A causation mechanism for coal bursts during roadway development based on the major horizontal stress in coal, very specific structural geology causing a localised loss of effective coal confinement and newtons’ second law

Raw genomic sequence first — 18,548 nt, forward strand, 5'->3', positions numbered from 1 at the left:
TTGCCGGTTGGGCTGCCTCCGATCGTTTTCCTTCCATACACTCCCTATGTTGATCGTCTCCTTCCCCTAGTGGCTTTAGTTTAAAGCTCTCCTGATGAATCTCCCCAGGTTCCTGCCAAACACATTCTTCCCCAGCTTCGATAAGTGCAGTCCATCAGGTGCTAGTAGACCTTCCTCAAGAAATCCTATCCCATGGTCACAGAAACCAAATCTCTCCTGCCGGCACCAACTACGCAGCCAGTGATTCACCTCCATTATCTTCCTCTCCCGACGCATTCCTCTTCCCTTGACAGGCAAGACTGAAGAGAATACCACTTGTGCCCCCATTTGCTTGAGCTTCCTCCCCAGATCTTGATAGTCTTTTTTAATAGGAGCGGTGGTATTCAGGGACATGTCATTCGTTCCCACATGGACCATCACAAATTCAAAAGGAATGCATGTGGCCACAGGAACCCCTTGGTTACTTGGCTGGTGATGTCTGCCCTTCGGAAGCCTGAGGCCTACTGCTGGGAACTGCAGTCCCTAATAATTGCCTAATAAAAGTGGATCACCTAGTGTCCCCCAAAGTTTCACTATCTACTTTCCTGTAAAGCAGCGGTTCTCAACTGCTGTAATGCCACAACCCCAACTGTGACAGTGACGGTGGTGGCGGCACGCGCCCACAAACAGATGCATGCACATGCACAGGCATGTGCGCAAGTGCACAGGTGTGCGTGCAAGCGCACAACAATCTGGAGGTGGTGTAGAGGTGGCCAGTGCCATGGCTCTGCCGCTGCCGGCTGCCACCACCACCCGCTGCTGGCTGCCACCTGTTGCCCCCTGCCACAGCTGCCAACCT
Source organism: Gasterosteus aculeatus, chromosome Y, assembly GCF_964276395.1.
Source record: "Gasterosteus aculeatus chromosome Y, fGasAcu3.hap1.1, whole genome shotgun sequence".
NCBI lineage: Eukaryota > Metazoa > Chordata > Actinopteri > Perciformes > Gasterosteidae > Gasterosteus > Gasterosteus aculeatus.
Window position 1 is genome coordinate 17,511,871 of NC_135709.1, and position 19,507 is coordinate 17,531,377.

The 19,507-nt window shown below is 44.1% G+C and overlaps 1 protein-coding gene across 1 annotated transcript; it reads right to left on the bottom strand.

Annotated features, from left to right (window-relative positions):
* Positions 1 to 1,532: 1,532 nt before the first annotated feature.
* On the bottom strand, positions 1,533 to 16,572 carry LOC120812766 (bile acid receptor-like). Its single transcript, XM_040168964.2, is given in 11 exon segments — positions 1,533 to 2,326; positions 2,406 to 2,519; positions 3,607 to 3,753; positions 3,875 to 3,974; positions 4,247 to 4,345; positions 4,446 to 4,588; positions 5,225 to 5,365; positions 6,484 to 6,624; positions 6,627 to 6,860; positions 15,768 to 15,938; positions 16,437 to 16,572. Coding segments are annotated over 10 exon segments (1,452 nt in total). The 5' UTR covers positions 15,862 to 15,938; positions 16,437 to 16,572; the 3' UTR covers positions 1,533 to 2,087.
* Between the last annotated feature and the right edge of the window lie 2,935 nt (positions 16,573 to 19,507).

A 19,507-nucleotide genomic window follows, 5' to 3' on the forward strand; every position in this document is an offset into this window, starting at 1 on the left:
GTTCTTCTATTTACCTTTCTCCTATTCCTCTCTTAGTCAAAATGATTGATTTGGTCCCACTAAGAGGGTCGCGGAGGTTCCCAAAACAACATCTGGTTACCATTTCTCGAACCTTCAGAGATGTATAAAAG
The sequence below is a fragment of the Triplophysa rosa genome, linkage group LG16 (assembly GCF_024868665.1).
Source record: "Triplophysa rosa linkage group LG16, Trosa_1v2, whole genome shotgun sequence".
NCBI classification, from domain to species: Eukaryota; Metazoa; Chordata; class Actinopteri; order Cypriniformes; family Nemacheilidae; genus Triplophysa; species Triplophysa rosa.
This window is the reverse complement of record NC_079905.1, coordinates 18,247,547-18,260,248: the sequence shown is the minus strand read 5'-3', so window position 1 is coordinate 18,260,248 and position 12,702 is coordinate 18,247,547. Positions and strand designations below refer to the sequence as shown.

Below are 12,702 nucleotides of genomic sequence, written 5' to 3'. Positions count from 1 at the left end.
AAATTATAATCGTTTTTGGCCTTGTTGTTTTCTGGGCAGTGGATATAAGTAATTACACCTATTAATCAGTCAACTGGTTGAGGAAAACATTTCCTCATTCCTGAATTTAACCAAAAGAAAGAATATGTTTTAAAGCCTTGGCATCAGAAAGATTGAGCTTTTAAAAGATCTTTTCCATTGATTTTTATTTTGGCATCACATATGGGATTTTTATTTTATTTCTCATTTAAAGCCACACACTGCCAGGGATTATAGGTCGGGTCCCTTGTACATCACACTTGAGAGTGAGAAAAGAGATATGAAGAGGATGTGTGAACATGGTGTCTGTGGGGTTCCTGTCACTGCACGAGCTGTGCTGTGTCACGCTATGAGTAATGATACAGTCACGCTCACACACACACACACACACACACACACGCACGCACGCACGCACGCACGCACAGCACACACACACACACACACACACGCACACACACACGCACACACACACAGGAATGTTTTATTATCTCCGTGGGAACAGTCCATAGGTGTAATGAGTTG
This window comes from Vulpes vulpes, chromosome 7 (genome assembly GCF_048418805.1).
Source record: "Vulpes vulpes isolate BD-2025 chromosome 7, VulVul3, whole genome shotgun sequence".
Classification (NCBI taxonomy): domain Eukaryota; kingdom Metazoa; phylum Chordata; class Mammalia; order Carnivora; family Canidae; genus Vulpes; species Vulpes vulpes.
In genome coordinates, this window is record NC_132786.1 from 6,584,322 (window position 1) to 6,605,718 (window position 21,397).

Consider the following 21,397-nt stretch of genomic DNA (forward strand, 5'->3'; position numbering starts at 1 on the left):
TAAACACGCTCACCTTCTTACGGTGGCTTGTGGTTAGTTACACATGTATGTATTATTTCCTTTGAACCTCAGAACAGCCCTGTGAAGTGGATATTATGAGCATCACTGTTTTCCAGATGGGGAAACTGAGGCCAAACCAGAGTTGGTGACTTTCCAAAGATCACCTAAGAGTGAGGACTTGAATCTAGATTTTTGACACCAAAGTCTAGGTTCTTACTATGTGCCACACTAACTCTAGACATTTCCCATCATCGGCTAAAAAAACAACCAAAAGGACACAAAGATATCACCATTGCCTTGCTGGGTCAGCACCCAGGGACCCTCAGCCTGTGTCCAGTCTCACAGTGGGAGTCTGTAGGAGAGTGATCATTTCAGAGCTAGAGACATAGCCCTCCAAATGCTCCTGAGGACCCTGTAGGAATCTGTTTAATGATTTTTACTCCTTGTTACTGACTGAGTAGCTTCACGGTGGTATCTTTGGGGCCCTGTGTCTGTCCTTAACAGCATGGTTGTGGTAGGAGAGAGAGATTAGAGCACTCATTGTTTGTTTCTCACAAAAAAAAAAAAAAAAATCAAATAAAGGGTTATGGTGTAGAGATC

This paper outlines what is considered to be a credible, first-principles, mechanistic explanation for these three current development coal burst conundrums by reference to early published coal testing work examining the significance of a lack of “constraint” to coal stability and an understanding of how very specific structural geology and other geological features can logically cause this to occur in situ, albeit on a statistically very rare basis. This basic model is examined by reference to published information pertaining to the development coal-burst that occurred at the Austar Coal Mine in New South Wales, Australia, in 2014 and from the Sunnyside District in Utah, USA. The “cause and effect” model for development coal bursts presented also offers a meaningful explanation for the statistical improbability for what are nonetheless potentially highly-destructive events, being able to explain the statistical rarity being just as important to the credibility of the model as explaining the local conditions associated with burst events. The model could also form the basis for a robust, risk-based approach utilising a “hierarchy of controls”, to the operational management of the development coal burst threat. Specifically, the use of pre-mining predictions for likely burst-prone and non-burst-prone areas, the use of the mine layout to avoid or at least minimise mining within burst-prone areas if appropriate, and finally the development of an operational Trigger Action Response Plan that reduces the likelihood of inadvertent roadway development into a burst-prone area without suitable safety controls already being in place.